Photo: Katariina Järvinen, Flickr Creative CommonsI don't live in a hotbed of amateur athletics. It's a rural county in the center of region of rural counties. Obesity and infant mortality both far outpace the state averages in a state that outpaces the national average. Most of the guys you see riding bikes along the side of the road are on a bike not for their health or to train to compete, but because they're drunks who got busted for one too many DUIs and can't drive a car anymore. Usually it's just me clad in lycra and going hard on a bike just to go hard. Usually it's just me running big loops to and from my car, my phone giving me feedback on my pace in half-mile increments.
This weekend was different. Almost every Saturday I ride with a group of guys from a neighboring county named after a dead guy named after a very savory cut of meat. This week we set out for a 50-miler on a route we do pretty frequently. Fifteen miles in, the weirdest thing happened: We saw another group of about 10 people on their bikes heading in the opposite direction. I had heard there were clubs of guys like us in the larger small towns in the area, but I'd never actually seen them in person. I'm not using hyperbole when I say the hairs stood up on my arms and neck. This chance encounter made me very happy and I took my next pull at the front of our paceline at 24 mph for 2 miles. It wasn't even downhill.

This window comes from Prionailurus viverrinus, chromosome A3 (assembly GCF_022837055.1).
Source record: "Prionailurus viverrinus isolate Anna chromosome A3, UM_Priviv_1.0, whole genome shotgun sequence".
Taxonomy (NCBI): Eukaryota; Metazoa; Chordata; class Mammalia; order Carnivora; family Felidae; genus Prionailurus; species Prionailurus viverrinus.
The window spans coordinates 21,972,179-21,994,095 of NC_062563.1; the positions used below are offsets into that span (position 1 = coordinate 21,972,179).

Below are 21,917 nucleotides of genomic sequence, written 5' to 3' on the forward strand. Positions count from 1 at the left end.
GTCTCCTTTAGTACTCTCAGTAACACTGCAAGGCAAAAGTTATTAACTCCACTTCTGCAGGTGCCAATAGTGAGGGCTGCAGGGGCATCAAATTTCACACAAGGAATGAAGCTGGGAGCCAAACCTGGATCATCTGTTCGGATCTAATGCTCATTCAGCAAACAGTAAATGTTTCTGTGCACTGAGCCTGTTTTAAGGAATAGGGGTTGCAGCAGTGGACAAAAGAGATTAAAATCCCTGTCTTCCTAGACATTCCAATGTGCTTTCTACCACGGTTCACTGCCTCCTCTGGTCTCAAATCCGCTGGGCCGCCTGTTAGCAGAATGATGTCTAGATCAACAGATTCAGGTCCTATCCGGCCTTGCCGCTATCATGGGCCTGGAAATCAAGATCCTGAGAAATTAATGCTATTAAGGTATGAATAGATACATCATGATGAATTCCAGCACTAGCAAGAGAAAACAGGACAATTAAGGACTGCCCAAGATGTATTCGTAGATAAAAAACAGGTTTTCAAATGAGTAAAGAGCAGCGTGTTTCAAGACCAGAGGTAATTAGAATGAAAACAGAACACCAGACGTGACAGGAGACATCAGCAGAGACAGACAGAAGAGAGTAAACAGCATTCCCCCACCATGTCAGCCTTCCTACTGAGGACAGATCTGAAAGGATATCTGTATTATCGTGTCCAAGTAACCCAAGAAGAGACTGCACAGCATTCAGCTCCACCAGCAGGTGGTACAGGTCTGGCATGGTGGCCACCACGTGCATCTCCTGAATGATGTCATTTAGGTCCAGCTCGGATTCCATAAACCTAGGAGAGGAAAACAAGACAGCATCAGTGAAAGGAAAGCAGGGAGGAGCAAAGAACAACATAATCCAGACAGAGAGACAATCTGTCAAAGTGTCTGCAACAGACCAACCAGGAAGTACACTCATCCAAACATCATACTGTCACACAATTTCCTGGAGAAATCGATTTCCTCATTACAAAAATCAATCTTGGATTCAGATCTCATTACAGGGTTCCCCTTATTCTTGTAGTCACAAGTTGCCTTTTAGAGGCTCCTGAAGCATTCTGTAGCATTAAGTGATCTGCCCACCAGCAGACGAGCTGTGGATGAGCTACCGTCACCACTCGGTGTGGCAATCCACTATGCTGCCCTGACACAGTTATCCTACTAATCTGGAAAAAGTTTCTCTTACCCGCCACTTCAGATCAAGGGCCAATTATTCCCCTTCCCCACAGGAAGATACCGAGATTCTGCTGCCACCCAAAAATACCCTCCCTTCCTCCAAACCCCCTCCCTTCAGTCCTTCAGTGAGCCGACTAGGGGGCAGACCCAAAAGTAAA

The next day I got up early to go for my long run. I'm training for a marathon in a city that used to be called Cowford and has a really horrible NFL team. I set out from my front door to run 15 miles. Three miles in, I passed a guy I know from local races who lives 1.8 miles from my house. (I know this because he lives on the road I run on the most when I don't run at work and I can tell you the exact distance to the tenth mile of every landmark from my starting point on every route I run regularly.) He was on mile 14 of a 23 miler that day. He's training for a marathon in Savannah. We stopped for a short chat about training, and the border collie that had followed him from the lake (and who always follows me too) stopped following him and then followed me for the next 12 miles.
When I finished this time, I was too tired to drive the dog back to the lake, so I left him outside with water and shade so I could shower, lie down, and drink in some calories until I felt better. Before I got up the energy to drive him home, however, my wife and kids let him into the house so they could play with him, but he was too tired, so he climbed up in my lap and we watched the Falcons game together.
For a single weekend, it felt like I was living in a town like Boulder or Asheville, a place where I'm not the weird guy doing things for long distances that only the drunk and the extremely poor normally do.
The dog stunk a little, but so did I. My calves hurt too bad in the shower for me to take the time to use soap.
It was nice.